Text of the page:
Evidence-based software development
December 18, 2013 10:40 PM   Subscribe

Greg Wilson talks about What We Actually Know About Software Development, and Why We Believe It's True (slides for one iteration of this talk) posted by Jpfed (51 comments total) 128 users marked this as a favorite
 
And, of course, he mentions his own book (then in-progress), Making Software: What Really Works, and Why We Believe It.
posted by Jpfed at 10:42 PM on December 18, 2013 [8 favorites]


Nice tag. :-)

(and nice post)
posted by Tell Me No Lies at 11:02 PM on December 18, 2013


oOo. This is right up the alley of info I need for a current project. Neat.
posted by daq at 11:14 PM on December 18, 2013


Oohh, Jpfed has made an FPP just for me!
posted by Harald74 at 11:20 PM on December 18, 2013


10 minutes in, when does the software part start?
posted by saber_taylor at 11:29 PM on December 18, 2013


(Right about then.)
posted by saber_taylor at 11:39 PM on December 18, 2013 [4 favorites]


If you don't care so much about software engineering, his appeal for rational, evidence-based thinking in the conclusion of his presentation is well worth watching from about 48:15 to 54:30.
posted by peeedro at 12:25 AM on December 19, 2013


I know IEEE stands for Institute of Electrical and Electronics Engineers, but the domain http://ieeexplore.ieee.org seems like some sort of Internet Explorer joke for a second.
posted by EndsOfInvention at 3:33 AM on December 19, 2013 [6 favorites]


It's unfortunate that he claims that smoking "unequivocally" causes cancer based on observational data, and then talks about double-blind experiments, which are interventional data. The former is inconclusive without additional causal assumptions.

The correct experiment would be to take a random sample of people and force half of them to smoke (ideally somehow unbeknownst to them), and then see who develops cancer. Obviously, such experiments are immoral.

The existence of the causal link between smoking and cancer was debated for decades by the tobacco companies, and is discussed in Pearl's famous book "Causality", where he resolves the dilemma. His work is now the gold standard for epidemiology research where you cannot do a double-blind experiment, but still want to discover causal relationships.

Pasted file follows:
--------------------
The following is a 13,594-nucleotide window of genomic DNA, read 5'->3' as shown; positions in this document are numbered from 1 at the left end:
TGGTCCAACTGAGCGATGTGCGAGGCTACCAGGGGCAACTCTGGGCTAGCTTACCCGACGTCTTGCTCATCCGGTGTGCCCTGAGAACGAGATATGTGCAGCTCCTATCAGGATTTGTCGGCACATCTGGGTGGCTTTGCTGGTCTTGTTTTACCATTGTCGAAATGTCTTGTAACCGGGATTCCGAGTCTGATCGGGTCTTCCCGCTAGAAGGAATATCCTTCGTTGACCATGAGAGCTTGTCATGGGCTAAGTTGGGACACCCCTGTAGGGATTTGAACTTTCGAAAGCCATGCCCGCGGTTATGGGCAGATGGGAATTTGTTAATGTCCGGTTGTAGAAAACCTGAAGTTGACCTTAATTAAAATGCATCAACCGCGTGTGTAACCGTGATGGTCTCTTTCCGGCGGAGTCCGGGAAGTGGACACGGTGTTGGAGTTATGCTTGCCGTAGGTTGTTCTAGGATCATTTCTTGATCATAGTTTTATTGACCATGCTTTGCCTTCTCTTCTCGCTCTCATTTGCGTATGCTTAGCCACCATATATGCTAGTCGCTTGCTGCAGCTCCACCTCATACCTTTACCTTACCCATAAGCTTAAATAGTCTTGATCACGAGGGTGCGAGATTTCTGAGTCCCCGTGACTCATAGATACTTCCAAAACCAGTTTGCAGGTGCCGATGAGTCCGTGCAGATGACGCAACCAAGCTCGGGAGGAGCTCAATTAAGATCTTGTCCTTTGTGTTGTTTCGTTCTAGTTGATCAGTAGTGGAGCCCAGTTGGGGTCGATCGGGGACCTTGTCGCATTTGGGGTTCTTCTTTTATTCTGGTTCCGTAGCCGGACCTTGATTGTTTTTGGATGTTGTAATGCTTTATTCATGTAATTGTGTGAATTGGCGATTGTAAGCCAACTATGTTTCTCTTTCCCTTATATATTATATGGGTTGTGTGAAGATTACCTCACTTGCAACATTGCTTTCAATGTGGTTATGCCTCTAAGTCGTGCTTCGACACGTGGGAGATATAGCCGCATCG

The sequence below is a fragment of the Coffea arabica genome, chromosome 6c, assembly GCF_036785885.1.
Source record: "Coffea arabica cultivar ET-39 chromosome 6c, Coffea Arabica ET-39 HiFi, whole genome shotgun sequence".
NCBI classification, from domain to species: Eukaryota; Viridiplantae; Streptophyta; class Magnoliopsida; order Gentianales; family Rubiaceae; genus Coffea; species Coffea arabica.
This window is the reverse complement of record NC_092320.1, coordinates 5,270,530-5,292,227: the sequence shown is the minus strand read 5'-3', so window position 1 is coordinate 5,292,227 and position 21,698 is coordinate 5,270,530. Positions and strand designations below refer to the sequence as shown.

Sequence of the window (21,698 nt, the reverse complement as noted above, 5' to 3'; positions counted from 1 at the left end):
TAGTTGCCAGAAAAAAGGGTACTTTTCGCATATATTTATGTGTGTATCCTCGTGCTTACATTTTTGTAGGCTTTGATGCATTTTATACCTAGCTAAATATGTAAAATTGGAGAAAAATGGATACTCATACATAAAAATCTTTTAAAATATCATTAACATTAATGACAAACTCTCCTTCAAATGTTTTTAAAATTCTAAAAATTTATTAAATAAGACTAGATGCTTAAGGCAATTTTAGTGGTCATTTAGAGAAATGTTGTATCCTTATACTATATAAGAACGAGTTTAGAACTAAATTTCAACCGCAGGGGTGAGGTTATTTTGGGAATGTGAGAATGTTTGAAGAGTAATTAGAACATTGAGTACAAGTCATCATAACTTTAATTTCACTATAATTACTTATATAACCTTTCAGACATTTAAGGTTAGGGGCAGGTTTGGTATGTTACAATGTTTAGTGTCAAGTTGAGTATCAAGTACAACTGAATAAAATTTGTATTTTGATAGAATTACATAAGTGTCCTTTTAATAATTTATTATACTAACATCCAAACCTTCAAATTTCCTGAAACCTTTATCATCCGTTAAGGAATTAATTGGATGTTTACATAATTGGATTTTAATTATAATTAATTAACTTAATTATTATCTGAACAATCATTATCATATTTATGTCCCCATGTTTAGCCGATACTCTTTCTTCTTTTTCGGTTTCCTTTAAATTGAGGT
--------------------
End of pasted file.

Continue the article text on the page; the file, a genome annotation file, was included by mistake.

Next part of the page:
Many examples in the talk are infected with the same sloppy error. For example, if you're trying to conclude that language choice or development cycle have to do with development time, then the correct experiment is to take multiple groups and force them to use a particular language or development cycle. The observational data he considers would require additional assumptions to make causal claims.
posted by esprit de l'escalier at 3:36 AM on December 19, 2013 [18 favorites]


Seriously it's pretty scary how much people do not know anything about how to create software.
posted by save alive nothing that breatheth at 4:17 AM on December 19, 2013 [3 favorites]


The IEEE is named for the sound you make whenever you have to deal with them.
posted by mhoye at 5:08 AM on December 19, 2013 [12 favorites]


I do however like the idea of doing real experiments to establish good software practice. (Thanks for the post, jpfed.) I wonder what a good experiment would be to understand the value of code reviews and language choice.
posted by esprit de l'escalier at 5:23 AM on December 19, 2013


Very good talk!  
"Productivity and reliability depends on length of program text independent of the language."  
"Hour for hour the most effective way to get bugs out of code is to sit and read the code."
posted by jeffburdges at 5:39 AM on December 19, 2013 [1 favorite]


I wonder what a good experiment would be to understand the value of code reviews and language choice.

You should probably read the text and dig into the footnotes, then. There's been a lot of work done on the empirical analysis of the software development process, but the barriers to entry there are the IEEE's charging $20/paper for non-members and the fact that their preferred publication system is a shambling baroque mess of zombie 80's-era technology.
posted by mhoye at 5:46 AM on December 19, 2013 [2 favorites]